Causes of high cholesterol include:

  • An unhealthy diet high in saturated and trans-fat.
  • Smoking and tobacco use.
  • Drinking too much alcohol.
  • Lack of physical exercise.
  • Excess weight. According to the Obesity Action Coalition, each 10 pounds of excess fat produces an additional 10 milligrams of cholesterol daily.
  • Chronic or long-term stress. 
  • Age and gender. Males tend to have higher levels of cholesterol throughout their lives than females. In females, cholesterol levels rise after menopause.
  • Family history of high cholesterol.
  • Some medications, including beta blockers for high blood pressure, diuretics and steroids.
  • Certain health conditions, such as diabetes, hypothyroidism, chronic kidney disease and HIV/AIDS.
  • Pregnancy and other conditions that increase levels of female hormones.
  • Low testosterone (in men).


When should I get my cholesterol checked?

It’s not unusual to have high cholesterol without knowing it. That’s why it’s so important to have your cholesterol levels checked on a regular basis. Health care experts also suggest cholesterol screenings begin during childhood.

Here are some general cholesterol testing guidelines:

  • The American Heart Association (AHA) recommends that healthy adults 20 years and older have their cholesterol numbers checked every 4 to 6 years, as long as their risk remains low. After age 40, a health care clinician will want to calculate your risk of having a heart attack or stroke.
  • The American Academy of Pediatrics (AAP) recommends that children and teens 19 years and younger get their first cholesterol test between the ages of 9 and 11.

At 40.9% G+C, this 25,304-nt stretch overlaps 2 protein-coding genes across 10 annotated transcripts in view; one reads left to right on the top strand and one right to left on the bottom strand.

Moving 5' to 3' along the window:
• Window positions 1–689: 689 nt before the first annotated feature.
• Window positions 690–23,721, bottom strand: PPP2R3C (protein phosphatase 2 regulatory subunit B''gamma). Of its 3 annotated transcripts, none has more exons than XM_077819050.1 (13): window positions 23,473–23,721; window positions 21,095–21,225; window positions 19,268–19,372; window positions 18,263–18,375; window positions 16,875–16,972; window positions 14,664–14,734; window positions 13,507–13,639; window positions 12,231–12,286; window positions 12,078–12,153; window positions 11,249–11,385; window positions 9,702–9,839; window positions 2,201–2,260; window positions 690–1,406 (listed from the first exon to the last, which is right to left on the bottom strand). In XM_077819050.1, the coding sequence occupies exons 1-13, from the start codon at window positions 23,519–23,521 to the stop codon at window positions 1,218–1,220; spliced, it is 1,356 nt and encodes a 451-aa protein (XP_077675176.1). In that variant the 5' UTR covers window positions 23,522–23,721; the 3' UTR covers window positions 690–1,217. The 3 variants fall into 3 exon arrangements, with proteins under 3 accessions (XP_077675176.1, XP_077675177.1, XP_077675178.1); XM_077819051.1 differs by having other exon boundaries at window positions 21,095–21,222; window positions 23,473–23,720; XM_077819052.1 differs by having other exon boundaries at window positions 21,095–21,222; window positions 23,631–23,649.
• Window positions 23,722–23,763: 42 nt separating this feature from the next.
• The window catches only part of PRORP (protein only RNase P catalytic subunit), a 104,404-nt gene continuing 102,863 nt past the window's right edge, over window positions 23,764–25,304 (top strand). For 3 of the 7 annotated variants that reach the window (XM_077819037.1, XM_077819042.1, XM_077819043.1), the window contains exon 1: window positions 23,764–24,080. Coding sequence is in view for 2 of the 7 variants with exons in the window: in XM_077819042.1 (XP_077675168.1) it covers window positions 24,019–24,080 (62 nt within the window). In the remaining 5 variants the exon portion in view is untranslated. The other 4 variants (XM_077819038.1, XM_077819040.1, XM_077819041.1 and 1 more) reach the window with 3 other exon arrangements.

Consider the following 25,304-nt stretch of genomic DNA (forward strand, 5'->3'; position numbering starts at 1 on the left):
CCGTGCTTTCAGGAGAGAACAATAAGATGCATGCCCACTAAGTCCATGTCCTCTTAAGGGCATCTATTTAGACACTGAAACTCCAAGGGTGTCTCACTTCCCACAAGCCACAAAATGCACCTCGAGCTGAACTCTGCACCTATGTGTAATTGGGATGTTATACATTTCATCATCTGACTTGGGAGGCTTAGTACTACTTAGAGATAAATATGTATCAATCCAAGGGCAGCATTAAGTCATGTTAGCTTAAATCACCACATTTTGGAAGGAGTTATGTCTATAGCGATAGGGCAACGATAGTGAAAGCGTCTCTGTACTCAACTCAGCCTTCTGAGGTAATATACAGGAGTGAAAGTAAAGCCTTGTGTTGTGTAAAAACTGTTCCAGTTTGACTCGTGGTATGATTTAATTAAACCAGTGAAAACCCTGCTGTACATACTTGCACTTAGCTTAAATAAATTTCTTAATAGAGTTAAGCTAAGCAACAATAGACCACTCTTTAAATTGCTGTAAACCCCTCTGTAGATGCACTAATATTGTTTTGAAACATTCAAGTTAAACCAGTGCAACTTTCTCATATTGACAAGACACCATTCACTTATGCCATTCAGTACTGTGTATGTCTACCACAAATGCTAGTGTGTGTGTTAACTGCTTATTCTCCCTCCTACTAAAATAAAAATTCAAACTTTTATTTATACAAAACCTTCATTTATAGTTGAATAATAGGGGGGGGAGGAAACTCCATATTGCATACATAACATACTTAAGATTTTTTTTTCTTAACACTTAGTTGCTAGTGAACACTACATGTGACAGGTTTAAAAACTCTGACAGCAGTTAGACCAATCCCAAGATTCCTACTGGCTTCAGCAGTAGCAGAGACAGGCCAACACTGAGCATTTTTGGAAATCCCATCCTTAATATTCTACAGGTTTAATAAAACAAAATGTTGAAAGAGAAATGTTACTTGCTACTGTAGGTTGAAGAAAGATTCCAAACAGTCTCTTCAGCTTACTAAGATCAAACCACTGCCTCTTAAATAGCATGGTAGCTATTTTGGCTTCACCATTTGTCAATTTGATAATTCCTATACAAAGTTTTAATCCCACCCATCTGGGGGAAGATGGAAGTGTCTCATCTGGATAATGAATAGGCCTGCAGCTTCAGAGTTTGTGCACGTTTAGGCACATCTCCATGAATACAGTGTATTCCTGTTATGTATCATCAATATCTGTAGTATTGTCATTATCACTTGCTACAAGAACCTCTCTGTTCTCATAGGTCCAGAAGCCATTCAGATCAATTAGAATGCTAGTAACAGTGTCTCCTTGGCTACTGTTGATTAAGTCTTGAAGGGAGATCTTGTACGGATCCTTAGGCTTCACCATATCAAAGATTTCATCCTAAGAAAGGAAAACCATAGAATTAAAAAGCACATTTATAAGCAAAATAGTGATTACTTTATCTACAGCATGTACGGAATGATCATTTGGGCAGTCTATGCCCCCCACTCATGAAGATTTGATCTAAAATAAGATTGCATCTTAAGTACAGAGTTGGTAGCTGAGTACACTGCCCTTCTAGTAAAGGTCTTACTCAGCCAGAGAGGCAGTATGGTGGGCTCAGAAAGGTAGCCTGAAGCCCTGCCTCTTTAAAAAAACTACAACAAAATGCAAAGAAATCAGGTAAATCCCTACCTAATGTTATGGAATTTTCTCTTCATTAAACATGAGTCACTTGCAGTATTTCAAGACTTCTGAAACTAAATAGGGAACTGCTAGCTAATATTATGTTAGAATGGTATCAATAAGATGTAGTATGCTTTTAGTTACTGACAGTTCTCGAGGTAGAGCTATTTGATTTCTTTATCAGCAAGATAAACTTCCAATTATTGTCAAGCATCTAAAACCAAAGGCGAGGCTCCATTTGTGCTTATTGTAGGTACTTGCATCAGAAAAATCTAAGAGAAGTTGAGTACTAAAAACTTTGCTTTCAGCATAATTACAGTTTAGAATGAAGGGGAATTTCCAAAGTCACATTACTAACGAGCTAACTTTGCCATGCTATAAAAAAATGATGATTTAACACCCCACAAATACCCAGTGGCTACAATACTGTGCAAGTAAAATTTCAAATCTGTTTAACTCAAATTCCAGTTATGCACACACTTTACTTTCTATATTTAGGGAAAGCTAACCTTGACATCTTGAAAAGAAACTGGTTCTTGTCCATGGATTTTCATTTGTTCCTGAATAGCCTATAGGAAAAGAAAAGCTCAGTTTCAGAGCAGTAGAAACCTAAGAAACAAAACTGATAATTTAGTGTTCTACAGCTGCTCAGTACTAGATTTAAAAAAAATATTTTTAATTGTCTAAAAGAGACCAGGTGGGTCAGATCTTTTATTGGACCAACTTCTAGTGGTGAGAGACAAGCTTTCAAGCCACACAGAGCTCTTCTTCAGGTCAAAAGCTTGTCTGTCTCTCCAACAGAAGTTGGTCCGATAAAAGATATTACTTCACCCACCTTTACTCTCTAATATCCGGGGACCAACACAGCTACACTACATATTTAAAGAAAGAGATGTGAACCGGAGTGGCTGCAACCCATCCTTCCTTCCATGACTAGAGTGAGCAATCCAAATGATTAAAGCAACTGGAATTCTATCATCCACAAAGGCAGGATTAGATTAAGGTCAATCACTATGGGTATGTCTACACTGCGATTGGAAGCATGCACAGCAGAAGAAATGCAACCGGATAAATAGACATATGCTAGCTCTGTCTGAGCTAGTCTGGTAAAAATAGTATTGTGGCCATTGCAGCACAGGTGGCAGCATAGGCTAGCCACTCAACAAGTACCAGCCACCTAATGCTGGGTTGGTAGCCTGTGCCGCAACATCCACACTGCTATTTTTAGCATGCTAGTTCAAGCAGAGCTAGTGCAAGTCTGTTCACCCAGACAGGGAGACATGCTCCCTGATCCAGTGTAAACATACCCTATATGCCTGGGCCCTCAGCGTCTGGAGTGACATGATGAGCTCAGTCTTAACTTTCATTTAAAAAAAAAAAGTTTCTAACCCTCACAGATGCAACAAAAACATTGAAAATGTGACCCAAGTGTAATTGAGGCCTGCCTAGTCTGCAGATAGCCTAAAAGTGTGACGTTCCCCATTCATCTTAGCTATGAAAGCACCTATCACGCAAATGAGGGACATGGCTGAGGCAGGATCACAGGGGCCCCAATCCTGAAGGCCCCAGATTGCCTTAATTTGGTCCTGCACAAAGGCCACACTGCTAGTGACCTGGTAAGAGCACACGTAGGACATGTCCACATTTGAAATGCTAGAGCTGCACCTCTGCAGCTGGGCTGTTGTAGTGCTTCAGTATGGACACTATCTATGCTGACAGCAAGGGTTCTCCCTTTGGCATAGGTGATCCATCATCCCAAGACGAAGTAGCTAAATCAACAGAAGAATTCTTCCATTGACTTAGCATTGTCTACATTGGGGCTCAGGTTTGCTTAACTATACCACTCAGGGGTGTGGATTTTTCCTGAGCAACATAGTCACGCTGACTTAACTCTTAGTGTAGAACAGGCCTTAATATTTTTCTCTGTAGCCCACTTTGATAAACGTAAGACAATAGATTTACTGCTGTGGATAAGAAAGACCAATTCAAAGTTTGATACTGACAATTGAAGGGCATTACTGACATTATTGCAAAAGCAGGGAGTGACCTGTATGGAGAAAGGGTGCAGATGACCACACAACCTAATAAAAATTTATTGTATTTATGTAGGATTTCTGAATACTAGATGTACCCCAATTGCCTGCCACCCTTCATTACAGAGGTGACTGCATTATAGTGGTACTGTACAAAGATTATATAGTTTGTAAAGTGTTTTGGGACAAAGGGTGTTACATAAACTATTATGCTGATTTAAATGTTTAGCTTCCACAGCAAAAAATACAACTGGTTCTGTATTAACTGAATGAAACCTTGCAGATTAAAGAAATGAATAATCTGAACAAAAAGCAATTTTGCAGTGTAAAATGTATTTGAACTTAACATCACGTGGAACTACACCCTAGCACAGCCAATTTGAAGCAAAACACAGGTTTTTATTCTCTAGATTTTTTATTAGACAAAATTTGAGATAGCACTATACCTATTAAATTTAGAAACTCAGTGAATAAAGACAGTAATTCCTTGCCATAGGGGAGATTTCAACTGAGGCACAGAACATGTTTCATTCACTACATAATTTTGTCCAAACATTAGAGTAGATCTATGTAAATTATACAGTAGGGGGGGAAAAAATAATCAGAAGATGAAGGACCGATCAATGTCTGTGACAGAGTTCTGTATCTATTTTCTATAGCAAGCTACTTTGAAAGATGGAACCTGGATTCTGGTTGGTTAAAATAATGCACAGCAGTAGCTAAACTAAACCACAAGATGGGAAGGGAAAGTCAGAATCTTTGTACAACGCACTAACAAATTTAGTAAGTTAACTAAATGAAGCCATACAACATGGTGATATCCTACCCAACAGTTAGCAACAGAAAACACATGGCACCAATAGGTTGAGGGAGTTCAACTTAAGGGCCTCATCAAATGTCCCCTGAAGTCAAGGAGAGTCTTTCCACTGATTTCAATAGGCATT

Beyond general recommendations, several factors can determine how often you should have your cholesterol checked, including age, family history, risk factors, and gender.


How can I lower my risk of high cholesterol?

Practicing a healthy lifestyle is the most important thing you can do to prevent high LDL cholesterol or improve your levels. 

Here are a few ways to reduce your risk:

  • Make healthy eating choices, including heating plenty of vegetables, fruits and whole grains, healthy fats and oils, and a variety of healthy, protein-rich foods.
  • Maintain a healthy weight. Body Mass Index (BMI) has long been the tool to measure healthy weight. But more and more, medical experts believe there’s no single, set formula to gauge a person’s health. A health care clinician can work with you to determine what’s healthiest for you.
  • Exercise regularly. As little as 20 minutes of exercise three times a week is all it takes. Make sure you start slowly and build up to 30 minutes five times a week. Walking is a great way to get moving.
  • Quit smoking. Lowering cholesterol is only one of the perks of kicking the habit, according to the American Lung Association.
  • Limit or eliminate alcohol. If you drink alcohol, do it in moderation. The American Heart Association recommends no more than one to two drinks per day for men and one drink per day for women.
  • Partner with a health care clinician. Managing your cholesterol is a team effort. At Indigo, our health care clinicians are here to help you lower your cholesterol risk and keep your numbers in check.

In addition to lifestyle changes, your health care team may prescribe one of several medications if you have high LDL cholesterol. The Centers for Disease Control and Infections (CDC) offers a handy chart of cholesterol-lowering medications and how they work.